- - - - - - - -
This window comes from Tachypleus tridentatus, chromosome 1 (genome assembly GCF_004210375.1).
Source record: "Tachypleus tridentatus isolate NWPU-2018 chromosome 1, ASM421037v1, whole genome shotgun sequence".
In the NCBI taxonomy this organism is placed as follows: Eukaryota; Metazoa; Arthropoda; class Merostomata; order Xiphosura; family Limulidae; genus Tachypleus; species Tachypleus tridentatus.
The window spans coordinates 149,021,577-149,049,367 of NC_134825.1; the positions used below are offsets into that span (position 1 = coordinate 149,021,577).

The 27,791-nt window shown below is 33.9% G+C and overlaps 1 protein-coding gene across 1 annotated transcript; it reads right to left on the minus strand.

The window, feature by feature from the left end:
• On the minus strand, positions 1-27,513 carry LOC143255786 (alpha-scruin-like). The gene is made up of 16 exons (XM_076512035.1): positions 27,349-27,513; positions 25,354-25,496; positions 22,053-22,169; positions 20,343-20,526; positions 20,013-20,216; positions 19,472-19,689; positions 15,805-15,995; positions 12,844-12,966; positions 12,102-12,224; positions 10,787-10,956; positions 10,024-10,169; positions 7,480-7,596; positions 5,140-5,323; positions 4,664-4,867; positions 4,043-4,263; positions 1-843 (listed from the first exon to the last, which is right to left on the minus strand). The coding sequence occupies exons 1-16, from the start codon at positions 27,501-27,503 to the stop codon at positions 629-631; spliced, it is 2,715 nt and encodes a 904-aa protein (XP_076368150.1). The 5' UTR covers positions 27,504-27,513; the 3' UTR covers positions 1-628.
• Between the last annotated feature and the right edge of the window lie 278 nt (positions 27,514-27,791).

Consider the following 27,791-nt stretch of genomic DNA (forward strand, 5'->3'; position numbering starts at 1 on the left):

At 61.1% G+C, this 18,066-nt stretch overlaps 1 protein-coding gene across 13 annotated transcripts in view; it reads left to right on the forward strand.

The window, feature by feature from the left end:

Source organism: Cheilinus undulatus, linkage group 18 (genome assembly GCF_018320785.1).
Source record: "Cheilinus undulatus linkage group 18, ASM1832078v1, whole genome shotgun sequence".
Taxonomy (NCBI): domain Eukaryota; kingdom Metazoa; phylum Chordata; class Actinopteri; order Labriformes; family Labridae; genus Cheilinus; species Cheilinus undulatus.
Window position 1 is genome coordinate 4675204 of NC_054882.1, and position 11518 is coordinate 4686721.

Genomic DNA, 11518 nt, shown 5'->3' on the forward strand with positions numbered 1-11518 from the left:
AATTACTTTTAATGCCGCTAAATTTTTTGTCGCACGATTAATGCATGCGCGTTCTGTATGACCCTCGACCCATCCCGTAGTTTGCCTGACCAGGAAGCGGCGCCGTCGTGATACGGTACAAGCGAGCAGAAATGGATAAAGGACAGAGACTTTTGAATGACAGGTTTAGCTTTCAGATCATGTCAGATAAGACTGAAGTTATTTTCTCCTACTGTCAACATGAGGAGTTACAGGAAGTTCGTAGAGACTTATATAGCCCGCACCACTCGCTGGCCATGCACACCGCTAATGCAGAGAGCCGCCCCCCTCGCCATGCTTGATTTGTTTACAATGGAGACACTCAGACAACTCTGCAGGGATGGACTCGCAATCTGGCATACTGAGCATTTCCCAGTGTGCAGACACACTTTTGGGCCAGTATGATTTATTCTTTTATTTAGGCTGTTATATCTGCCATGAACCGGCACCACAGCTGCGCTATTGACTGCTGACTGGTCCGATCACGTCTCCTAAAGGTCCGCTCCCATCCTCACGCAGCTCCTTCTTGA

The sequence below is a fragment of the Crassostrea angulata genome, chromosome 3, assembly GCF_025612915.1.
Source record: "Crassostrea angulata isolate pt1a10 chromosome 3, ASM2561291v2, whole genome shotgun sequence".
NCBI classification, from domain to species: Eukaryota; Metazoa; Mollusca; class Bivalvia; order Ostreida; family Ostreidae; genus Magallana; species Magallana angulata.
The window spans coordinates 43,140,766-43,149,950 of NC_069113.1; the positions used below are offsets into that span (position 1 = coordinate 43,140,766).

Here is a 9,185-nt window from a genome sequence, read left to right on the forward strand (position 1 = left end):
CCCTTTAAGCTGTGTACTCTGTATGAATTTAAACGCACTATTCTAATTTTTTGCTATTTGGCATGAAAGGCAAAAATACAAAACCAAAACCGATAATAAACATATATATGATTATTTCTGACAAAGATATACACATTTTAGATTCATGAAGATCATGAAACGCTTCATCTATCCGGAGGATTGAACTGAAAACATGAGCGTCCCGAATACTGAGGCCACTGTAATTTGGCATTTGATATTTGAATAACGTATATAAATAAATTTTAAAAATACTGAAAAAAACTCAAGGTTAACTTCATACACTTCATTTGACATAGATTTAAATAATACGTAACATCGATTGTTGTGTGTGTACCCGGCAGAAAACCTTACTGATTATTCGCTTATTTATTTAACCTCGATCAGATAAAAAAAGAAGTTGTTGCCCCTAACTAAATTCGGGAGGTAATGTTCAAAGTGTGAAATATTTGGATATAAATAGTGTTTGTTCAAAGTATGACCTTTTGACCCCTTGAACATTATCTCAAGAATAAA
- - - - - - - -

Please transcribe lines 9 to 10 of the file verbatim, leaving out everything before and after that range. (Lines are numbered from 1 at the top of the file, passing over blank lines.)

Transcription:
Consider the following 27,791-nt stretch of genomic DNA (forward strand, 5'->3'; position numbering starts at 1 on the left):

At 61.1% G+C, this 18,066-nt stretch overlaps 1 protein-coding gene across 13 annotated transcripts in view; it reads left to right on the forward strand.